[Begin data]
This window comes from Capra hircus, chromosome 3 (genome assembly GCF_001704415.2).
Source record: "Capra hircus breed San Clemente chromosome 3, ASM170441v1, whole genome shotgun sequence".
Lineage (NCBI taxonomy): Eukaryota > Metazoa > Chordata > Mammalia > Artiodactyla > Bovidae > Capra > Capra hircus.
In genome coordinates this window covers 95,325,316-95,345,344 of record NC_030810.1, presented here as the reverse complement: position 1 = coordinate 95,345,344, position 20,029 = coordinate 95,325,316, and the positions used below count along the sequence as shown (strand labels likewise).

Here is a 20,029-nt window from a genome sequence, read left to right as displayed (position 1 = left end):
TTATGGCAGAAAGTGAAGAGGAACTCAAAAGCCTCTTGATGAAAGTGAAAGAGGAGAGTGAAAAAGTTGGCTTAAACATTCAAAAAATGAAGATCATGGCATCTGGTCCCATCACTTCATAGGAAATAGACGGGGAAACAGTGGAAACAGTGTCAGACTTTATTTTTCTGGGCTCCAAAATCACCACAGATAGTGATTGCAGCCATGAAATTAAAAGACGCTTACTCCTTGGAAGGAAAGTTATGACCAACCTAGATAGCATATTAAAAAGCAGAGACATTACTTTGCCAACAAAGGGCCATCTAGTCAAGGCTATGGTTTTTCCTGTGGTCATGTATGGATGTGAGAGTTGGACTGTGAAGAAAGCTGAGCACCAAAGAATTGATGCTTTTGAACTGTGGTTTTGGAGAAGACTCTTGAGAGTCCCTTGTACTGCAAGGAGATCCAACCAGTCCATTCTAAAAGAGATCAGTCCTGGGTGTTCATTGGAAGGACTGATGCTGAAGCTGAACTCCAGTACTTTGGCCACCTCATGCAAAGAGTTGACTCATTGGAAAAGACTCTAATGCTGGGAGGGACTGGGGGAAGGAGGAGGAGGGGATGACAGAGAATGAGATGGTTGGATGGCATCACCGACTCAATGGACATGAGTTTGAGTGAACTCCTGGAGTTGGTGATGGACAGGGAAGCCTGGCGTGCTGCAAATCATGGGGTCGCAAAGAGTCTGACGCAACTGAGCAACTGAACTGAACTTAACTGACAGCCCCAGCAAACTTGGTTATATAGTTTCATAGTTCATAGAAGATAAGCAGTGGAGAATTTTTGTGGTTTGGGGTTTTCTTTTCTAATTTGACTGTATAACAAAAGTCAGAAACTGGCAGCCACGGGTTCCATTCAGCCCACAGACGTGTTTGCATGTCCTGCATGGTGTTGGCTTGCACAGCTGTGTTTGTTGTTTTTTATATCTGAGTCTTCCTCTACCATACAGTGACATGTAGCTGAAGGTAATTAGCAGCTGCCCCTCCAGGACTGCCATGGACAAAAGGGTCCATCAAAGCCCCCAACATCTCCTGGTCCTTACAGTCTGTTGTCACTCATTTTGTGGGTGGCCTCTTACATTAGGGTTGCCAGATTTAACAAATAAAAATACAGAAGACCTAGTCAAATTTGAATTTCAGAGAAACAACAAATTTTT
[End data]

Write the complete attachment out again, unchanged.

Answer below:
This window comes from Capra hircus, chromosome 3 (genome assembly GCF_001704415.2).
Source record: "Capra hircus breed San Clemente chromosome 3, ASM170441v1, whole genome shotgun sequence".
Lineage (NCBI taxonomy): Eukaryota > Metazoa > Chordata > Mammalia > Artiodactyla > Bovidae > Capra > Capra hircus.
In genome coordinates this window covers 95,325,316-95,345,344 of record NC_030810.1, presented here as the reverse complement: position 1 = coordinate 95,345,344, position 20,029 = coordinate 95,325,316, and the positions used below count along the sequence as shown (strand labels likewise).

Here is a 20,029-nt window from a genome sequence, read left to right as displayed (position 1 = left end):
TTATGGCAGAAAGTGAAGAGGAACTCAAAAGCCTCTTGATGAAAGTGAAAGAGGAGAGTGAAAAAGTTGGCTTAAACATTCAAAAAATGAAGATCATGGCATCTGGTCCCATCACTTCATAGGAAATAGACGGGGAAACAGTGGAAACAGTGTCAGACTTTATTTTTCTGGGCTCCAAAATCACCACAGATAGTGATTGCAGCCATGAAATTAAAAGACGCTTACTCCTTGGAAGGAAAGTTATGACCAACCTAGATAGCATATTAAAAAGCAGAGACATTACTTTGCCAACAAAGGGCCATCTAGTCAAGGCTATGGTTTTTCCTGTGGTCATGTATGGATGTGAGAGTTGGACTGTGAAGAAAGCTGAGCACCAAAGAATTGATGCTTTTGAACTGTGGTTTTGGAGAAGACTCTTGAGAGTCCCTTGTACTGCAAGGAGATCCAACCAGTCCATTCTAAAAGAGATCAGTCCTGGGTGTTCATTGGAAGGACTGATGCTGAAGCTGAACTCCAGTACTTTGGCCACCTCATGCAAAGAGTTGACTCATTGGAAAAGACTCTAATGCTGGGAGGGACTGGGGGAAGGAGGAGGAGGGGATGACAGAGAATGAGATGGTTGGATGGCATCACCGACTCAATGGACATGAGTTTGAGTGAACTCCTGGAGTTGGTGATGGACAGGGAAGCCTGGCGTGCTGCAAATCATGGGGTCGCAAAGAGTCTGACGCAACTGAGCAACTGAACTGAACTTAACTGACAGCCCCAGCAAACTTGGTTATATAGTTTCATAGTTCATAGAAGATAAGCAGTGGAGAATTTTTGTGGTTTGGGGTTTTCTTTTCTAATTTGACTGTATAACAAAAGTCAGAAACTGGCAGCCACGGGTTCCATTCAGCCCACAGACGTGTTTGCATGTCCTGCATGGTGTTGGCTTGCACAGCTGTGTTTGTTGTTTTTTATATCTGAGTCTTCCTCTACCATACAGTGACATGTAGCTGAAGGTAATTAGCAGCTGCCCCTCCAGGACTGCCATGGACAAAAGGGTCCATCAAAGCCCCCAACATCTCCTGGTCCTTACAGTCTGTTGTCACTCATTTTGTGGGTGGCCTCTTACATTAGGGTTGCCAGATTTAACAAATAAAAATACAGAAGACCTAGTCAAATTTGAATTTCAGAGAAACAACAAATTTTT